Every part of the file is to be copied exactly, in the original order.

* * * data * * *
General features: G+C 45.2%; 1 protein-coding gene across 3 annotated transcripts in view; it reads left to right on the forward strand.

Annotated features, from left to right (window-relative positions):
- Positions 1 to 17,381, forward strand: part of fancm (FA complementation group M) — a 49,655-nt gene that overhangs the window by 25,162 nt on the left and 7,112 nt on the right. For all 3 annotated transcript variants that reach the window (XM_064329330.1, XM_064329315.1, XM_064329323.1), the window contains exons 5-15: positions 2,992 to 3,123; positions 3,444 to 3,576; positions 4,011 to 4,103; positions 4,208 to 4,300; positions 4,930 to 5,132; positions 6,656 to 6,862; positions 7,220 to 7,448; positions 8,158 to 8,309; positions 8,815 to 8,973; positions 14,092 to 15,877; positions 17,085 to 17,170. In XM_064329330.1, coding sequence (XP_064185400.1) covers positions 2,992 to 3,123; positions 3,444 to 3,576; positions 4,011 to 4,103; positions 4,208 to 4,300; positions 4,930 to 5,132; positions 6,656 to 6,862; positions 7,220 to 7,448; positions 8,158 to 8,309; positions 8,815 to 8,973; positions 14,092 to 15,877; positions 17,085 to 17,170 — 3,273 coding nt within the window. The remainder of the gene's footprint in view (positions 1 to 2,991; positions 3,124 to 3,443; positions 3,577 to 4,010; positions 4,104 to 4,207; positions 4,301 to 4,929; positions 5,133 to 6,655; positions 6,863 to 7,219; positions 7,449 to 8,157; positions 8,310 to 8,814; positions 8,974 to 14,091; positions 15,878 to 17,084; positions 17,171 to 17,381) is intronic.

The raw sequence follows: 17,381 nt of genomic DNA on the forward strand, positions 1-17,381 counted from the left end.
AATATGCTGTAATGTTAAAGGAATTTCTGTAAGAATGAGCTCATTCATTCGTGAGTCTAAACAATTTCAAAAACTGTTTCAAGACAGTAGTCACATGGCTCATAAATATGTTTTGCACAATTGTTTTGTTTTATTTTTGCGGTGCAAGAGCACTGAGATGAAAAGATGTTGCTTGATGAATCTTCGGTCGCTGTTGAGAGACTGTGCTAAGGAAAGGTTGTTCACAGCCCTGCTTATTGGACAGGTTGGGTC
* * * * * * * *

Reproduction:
General features: G+C 45.2%; 1 protein-coding gene across 3 annotated transcripts in view; it reads left to right on the forward strand.

Annotated features, from left to right (window-relative positions):
- Positions 1 to 17,381, forward strand: part of fancm (FA complementation group M) — a 49,655-nt gene that overhangs the window by 25,162 nt on the left and 7,112 nt on the right. For all 3 annotated transcript variants that reach the window (XM_064329330.1, XM_064329315.1, XM_064329323.1), the window contains exons 5-15: positions 2,992 to 3,123; positions 3,444 to 3,576; positions 4,011 to 4,103; positions 4,208 to 4,300; positions 4,930 to 5,132; positions 6,656 to 6,862; positions 7,220 to 7,448; positions 8,158 to 8,309; positions 8,815 to 8,973; positions 14,092 to 15,877; positions 17,085 to 17,170. In XM_064329330.1, coding sequence (XP_064185400.1) covers positions 2,992 to 3,123; positions 3,444 to 3,576; positions 4,011 to 4,103; positions 4,208 to 4,300; positions 4,930 to 5,132; positions 6,656 to 6,862; positions 7,220 to 7,448; positions 8,158 to 8,309; positions 8,815 to 8,973; positions 14,092 to 15,877; positions 17,085 to 17,170 — 3,273 coding nt within the window. The remainder of the gene's footprint in view (positions 1 to 2,991; positions 3,124 to 3,443; positions 3,577 to 4,010; positions 4,104 to 4,207; positions 4,301 to 4,929; positions 5,133 to 6,655; positions 6,863 to 7,219; positions 7,449 to 8,157; positions 8,310 to 8,814; positions 8,974 to 14,091; positions 15,878 to 17,084; positions 17,171 to 17,381) is intronic.

The raw sequence follows: 17,381 nt of genomic DNA on the forward strand, positions 1-17,381 counted from the left end.
AATATGCTGTAATGTTAAAGGAATTTCTGTAAGAATGAGCTCATTCATTCGTGAGTCTAAACAATTTCAAAAACTGTTTCAAGACAGTAGTCACATGGCTCATAAATATGTTTTGCACAATTGTTTTGTTTTATTTTTGCGGTGCAAGAGCACTGAGATGAAAAGATGTTGCTTGATGAATCTTCGGTCGCTGTTGAGAGACTGTGCTAAGGAAAGGTTGTTCACAGCCCTGCTTATTGGACAGGTTGGGTC